As asset managers invest resources into building out alternative data initiatives, data sourcing is seen as an integral part of the process, with in-house and outsourced professionals finding and introducing datasets and data vendors. With datasets rapidly growing in price and impacting the growth in spending of firms buying alternative data, the data sourcing function is now more critical than ever before. These results are based on our first-of-its-kind survey of 24 buyside funds with varying levels of alternative data experience.
The recent rally off the June 16 lows (S&P 500 +5.36%, Nasdaq +7.57%, Russell 3000 +5.42%) has made some crowded shorts more squeezable. We have seen the number of highly squeezable stocks in our Squeeze metric since June 15 more than double, and our average squeeze score has increased by over 250% (from 12.22 to 31.48). The Consumer Discretionary (primarily auto) and HealthCare (Biotech) sectors have the most constituents in the top 25 most squeezable stocks.
Alternative data is increasingly being used in private markets, including private equity, real estate, credit, and infrastructure, across deal origination, due diligence, and post-acquisition value creation and risk mitigation. Initially, interest in alternative data began when companies wanted additional information around digital market spend comparisons and reputation and social media review comparisons.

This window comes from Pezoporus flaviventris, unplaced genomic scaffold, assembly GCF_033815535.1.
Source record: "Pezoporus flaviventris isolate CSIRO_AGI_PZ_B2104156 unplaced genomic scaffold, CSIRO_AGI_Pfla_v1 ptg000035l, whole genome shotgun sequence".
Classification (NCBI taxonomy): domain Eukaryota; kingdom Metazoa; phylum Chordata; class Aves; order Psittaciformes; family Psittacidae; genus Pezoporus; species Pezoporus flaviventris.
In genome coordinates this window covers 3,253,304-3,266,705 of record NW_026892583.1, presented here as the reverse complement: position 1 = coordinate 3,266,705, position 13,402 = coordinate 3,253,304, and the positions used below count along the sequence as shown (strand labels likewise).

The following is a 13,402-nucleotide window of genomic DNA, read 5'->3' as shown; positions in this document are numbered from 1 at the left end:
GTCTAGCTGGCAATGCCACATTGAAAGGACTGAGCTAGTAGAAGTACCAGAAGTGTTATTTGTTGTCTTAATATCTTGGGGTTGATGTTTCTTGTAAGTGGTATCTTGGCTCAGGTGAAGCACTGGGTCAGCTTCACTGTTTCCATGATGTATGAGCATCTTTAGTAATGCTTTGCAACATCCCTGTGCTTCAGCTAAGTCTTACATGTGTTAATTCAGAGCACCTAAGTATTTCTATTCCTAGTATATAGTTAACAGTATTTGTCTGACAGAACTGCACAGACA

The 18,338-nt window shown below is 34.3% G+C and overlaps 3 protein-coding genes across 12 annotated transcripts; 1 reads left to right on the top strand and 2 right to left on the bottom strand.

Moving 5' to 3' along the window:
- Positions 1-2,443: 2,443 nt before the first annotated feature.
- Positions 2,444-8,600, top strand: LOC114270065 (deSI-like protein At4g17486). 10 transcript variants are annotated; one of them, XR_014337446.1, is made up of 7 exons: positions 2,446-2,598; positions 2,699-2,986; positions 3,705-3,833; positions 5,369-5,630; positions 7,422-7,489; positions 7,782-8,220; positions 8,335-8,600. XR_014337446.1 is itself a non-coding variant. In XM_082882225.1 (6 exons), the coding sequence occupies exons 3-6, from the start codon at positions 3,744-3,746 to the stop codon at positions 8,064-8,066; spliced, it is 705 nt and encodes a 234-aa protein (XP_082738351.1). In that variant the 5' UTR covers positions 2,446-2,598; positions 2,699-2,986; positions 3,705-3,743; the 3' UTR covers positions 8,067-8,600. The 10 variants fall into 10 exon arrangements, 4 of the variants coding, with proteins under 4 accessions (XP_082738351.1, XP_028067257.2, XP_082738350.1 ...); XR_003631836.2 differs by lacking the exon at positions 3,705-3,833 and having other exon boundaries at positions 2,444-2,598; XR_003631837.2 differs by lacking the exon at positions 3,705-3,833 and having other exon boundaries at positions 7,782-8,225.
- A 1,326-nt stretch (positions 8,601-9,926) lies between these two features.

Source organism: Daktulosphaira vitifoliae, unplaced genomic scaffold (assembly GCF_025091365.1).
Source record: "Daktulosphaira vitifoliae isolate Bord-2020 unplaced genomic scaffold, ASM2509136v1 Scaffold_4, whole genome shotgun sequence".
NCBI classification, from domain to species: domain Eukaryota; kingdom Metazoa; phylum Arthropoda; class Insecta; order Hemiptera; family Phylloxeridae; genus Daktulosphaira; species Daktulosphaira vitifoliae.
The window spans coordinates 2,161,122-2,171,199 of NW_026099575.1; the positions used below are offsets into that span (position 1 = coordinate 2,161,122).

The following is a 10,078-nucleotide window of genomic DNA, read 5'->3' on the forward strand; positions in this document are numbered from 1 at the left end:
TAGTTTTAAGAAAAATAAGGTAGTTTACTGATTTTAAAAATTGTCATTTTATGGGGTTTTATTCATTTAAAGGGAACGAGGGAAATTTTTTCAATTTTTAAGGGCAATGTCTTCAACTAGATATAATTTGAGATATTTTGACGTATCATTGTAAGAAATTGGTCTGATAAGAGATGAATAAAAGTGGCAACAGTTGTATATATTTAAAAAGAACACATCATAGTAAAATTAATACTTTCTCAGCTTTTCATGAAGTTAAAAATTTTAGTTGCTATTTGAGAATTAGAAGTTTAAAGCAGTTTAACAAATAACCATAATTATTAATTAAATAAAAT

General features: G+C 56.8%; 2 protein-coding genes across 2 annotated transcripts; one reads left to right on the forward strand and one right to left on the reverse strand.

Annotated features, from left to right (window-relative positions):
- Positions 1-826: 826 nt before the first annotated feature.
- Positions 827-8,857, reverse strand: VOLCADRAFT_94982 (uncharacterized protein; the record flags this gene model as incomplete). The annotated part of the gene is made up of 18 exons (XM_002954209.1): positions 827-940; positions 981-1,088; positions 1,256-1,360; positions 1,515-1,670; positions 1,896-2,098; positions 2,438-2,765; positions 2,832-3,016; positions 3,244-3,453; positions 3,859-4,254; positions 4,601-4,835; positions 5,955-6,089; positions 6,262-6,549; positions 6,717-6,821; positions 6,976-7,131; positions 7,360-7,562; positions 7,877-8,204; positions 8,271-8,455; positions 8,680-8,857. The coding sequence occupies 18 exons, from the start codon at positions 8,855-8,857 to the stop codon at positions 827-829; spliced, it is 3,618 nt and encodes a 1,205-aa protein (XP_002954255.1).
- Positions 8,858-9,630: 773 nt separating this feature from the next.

Employment data has been the 4th most popular alternative data category on the Eagle Alpha data discovery platform over the past 12 months, seeing a 40% YoY increase in the number of employment datasets onboarded. Job listings data provide asset managers holistic information on total employee count, job functions, skills, gender, and tenure which can then be used to measure firm performance, hiring strategy, employee turnover, headcount growth, and estimate expenses. Employment data can also take the form of employee profiles and company reviews which can help measure employee perception and sentiments, thus providing a good use case not only for firms dealing with public equities but also for private equity in the form of deal origination analysis and due diligence.